Ecology and behavior

This species has disappeared from an estimated 70% of its range, and is now only found in about 256 streams or drainages in 28 counties of California.[7] However, the species is still common along the coast, and most of their population declines are in the Sierra Nevada and Southern California. The California red-legged frog is an important food source for the endangered San Francisco garter snake in San Mateo County.

Breeding occurs from November to March, or sometimes earlier toward the southern limits of its range. The male frog's advertisement call is a series of a few small grunts, usually given while swimming around under water. Choruses are weak and easily missed. This species is usually active in daylight and inhabits dense, shrubby, or emergent riparian vegetation and still or slow-moving perennial and ephemeral water bodies that also serve as breeding sites.

The tadpoles (larvae) of this species may metamorphose into frogs within about 7 months of hatching from the egg, or may overwinter, taking up to 13 months.[8] This is a recent discovery, which may have management implications for the species, particularly when aquatic habitat undergoes modification.
California red-legged frog in habitat
Egg mass

This frog is listed as threatened and is protected by federal and California law. The main cause of the population decline is habitat loss and destruction, but introduced predatory species, such as American bullfrogs, might also be a factor.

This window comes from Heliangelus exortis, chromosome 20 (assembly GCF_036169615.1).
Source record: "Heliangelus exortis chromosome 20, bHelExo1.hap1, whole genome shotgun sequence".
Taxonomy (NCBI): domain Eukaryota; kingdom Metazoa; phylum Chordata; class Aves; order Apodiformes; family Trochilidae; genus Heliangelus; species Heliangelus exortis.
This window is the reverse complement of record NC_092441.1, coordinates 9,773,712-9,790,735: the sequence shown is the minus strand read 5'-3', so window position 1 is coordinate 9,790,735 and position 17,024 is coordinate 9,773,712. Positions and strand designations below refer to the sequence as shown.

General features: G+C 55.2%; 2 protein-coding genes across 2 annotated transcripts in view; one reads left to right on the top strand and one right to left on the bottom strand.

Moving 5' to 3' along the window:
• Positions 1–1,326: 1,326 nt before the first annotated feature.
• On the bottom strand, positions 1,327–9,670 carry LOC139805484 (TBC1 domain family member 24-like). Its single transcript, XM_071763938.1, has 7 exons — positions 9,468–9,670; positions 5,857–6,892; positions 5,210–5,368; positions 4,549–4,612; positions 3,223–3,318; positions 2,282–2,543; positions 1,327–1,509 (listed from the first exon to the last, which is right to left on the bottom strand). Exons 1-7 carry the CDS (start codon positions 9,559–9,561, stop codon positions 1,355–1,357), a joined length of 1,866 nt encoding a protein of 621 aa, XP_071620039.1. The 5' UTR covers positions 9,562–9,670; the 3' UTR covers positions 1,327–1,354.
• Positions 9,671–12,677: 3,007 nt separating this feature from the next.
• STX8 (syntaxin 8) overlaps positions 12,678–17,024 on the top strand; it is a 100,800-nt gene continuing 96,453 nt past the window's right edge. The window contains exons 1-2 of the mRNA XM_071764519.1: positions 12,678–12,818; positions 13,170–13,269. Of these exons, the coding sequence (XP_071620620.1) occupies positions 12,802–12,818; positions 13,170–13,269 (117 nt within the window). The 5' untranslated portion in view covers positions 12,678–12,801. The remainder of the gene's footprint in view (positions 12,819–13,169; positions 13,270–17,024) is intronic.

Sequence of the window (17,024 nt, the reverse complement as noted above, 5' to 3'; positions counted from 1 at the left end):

After years of litigation initiated by land developers' organizations, specifically the Home Builders Association of Northern California, and scientific back-and-forth, the US Fish and Wildlife Service announced in April 2006 the designation of about 450,000 acres (1800 km2) of critical California habitat for the threatened frog. This protected habitat did not include any land in Calaveras County, the setting of Mark Twain's short story, "The Celebrated Jumping Frog of Calaveras County", which features this species.


On September 17, 2008, the US Fish and Wildlife Service proposed to more than triple the habitat of the California red-legged frog, citing political manipulation by former Deputy Assistant Secretary Julie MacDonald at the United States Department of the Interior. According to the Los Angeles Times, "development and destruction of wetlands have eliminated the frogs from more than 70% of their historic range. MacDonald would have reduced what was left of the frog's range by 82%."[9] San Mateo County and Monterey County seem to have some of the largest healthy populations of these frogs, especially in coastal wetlands.[10][11]


In March 2010, the US Fish and Wildlife Service announced 1,600,000 acres (6,500 km2) of protected land for the species throughout California, which has implications regarding development and use of such land.[1][12][13] The largest population of the frog will be given protection on a 48-acre stretch of land (19 ha) in Placer County.[14]


A new law designates the California red-legged frog the “state amphibian.” Presently, it is subject to protection under both federal and state laws passed in 1996. Although the designation as official state amphibian does not provide legal protection to the frog as a threatened species, it does highlight the importance that California places on the frog's preservation.[15]

See also

Red-legged frog
Ledson Marsh — Annadel State Park, Sonoma County
Potentilla hickmanii — Hickman's potentilla